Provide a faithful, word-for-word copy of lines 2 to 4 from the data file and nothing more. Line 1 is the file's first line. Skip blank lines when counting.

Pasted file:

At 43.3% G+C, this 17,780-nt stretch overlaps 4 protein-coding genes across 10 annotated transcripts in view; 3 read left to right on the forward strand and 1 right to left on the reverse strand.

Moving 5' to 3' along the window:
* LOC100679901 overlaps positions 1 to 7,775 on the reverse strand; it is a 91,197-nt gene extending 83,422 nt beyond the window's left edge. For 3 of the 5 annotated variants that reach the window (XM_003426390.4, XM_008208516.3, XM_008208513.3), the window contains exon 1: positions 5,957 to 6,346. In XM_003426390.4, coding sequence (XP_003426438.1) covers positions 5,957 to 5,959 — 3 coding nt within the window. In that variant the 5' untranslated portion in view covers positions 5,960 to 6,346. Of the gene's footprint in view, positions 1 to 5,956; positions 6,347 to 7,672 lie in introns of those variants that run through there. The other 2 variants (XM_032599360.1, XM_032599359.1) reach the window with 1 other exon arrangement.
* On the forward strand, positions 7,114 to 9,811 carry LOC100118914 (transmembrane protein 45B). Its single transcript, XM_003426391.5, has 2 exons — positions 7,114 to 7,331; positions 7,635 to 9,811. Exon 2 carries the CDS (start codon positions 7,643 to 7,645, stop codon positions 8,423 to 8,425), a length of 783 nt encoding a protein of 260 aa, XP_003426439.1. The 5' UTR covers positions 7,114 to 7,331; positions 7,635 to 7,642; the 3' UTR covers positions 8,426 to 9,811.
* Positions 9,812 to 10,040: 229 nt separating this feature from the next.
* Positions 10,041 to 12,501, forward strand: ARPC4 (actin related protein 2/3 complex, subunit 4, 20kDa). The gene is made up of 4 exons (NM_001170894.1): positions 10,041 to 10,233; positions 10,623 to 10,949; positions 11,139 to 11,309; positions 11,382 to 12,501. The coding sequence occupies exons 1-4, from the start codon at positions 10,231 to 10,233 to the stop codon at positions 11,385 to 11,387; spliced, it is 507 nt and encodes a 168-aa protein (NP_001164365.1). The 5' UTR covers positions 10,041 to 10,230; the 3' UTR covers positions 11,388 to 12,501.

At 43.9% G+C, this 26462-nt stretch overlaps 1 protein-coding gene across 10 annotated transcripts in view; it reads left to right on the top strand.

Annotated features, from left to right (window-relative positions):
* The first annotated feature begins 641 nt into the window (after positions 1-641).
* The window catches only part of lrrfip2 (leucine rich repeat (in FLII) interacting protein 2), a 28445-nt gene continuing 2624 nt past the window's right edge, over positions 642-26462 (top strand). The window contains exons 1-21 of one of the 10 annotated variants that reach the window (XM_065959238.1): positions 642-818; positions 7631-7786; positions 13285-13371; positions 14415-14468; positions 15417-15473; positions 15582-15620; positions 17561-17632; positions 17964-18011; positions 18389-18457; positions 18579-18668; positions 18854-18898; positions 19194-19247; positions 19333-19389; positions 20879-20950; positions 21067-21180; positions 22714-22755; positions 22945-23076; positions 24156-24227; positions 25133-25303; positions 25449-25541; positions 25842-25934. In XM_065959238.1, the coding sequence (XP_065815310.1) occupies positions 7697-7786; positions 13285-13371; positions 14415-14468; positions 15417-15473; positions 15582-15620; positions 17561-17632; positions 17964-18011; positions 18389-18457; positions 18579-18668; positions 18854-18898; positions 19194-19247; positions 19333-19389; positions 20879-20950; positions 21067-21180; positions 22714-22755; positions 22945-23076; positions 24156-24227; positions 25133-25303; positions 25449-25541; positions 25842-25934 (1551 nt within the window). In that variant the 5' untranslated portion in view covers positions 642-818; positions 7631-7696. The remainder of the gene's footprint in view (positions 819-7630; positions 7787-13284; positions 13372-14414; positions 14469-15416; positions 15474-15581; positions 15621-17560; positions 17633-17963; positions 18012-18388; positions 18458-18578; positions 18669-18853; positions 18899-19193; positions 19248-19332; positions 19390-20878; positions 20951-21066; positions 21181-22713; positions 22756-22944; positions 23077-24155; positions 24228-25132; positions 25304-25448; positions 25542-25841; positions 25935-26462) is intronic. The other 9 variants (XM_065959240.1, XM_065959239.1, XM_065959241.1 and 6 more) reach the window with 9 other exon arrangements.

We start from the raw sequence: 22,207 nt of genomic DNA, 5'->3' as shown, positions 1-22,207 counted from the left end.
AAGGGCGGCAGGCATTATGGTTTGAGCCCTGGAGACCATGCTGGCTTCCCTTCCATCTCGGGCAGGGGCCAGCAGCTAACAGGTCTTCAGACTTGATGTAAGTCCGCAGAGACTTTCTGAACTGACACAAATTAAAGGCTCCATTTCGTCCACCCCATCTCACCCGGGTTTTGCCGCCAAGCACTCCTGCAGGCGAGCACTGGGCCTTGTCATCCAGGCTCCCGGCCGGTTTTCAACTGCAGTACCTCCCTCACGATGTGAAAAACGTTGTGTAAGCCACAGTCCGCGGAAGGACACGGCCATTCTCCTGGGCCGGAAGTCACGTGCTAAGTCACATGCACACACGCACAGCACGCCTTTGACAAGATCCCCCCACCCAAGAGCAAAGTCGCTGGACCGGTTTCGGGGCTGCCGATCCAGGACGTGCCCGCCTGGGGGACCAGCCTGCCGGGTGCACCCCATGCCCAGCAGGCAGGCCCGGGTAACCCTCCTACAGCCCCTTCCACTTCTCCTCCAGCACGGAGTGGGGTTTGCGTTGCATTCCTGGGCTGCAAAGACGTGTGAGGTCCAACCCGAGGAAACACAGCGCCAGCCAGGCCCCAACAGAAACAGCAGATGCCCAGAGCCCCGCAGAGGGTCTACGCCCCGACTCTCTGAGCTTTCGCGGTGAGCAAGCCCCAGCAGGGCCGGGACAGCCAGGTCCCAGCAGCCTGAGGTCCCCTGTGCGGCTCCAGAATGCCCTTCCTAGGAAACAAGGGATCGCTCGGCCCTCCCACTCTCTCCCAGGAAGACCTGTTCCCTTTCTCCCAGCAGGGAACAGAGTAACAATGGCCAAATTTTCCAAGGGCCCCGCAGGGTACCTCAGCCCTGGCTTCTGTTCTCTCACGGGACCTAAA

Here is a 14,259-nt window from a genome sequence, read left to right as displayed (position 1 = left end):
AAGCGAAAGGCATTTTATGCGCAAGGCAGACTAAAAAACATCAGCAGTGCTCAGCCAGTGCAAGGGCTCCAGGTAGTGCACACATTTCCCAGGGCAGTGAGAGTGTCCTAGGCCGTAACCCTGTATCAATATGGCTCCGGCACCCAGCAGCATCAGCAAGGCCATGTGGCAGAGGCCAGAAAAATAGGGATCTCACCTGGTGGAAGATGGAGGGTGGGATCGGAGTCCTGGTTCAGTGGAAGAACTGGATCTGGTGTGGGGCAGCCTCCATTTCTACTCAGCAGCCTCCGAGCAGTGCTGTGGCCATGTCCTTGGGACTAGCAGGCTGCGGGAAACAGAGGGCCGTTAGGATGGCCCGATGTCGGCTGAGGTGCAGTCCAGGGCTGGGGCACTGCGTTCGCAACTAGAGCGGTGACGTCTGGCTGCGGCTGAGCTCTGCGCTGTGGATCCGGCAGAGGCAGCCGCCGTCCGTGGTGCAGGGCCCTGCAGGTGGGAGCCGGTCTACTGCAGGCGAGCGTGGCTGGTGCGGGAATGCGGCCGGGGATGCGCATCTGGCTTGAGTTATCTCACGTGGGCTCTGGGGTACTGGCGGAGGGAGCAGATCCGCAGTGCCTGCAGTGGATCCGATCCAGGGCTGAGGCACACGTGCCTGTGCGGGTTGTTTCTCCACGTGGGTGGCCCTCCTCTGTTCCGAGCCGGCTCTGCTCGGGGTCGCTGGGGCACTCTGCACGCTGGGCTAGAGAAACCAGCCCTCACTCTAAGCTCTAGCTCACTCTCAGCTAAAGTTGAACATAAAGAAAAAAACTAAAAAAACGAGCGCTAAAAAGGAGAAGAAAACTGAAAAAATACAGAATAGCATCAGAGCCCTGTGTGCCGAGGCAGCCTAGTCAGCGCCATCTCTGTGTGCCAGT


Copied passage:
Moving 5' to 3' along the window:
* LOC100679901 overlaps positions 1 to 7,775 on the reverse strand; it is a 91,197-nt gene extending 83,422 nt beyond the window's left edge. For 3 of the 5 annotated variants that reach the window (XM_003426390.4, XM_008208516.3, XM_008208513.3), the window contains exon 1: positions 5,957 to 6,346. In XM_003426390.4, coding sequence (XP_003426438.1) covers positions 5,957 to 5,959 — 3 coding nt within the window. In that variant the 5' untranslated portion in view covers positions 5,960 to 6,346. Of the gene's footprint in view, positions 1 to 5,956; positions 6,347 to 7,672 lie in introns of those variants that run through there. The other 2 variants (XM_032599360.1, XM_032599359.1) reach the window with 1 other exon arrangement.
* On the forward strand, positions 7,114 to 9,811 carry LOC100118914 (transmembrane protein 45B). Its single transcript, XM_003426391.5, has 2 exons — positions 7,114 to 7,331; positions 7,635 to 9,811. Exon 2 carries the CDS (start codon positions 7,643 to 7,645, stop codon positions 8,423 to 8,425), a length of 783 nt encoding a protein of 260 aa, XP_003426439.1. The 5' UTR covers positions 7,114 to 7,331; positions 7,635 to 7,642; the 3' UTR covers positions 8,426 to 9,811.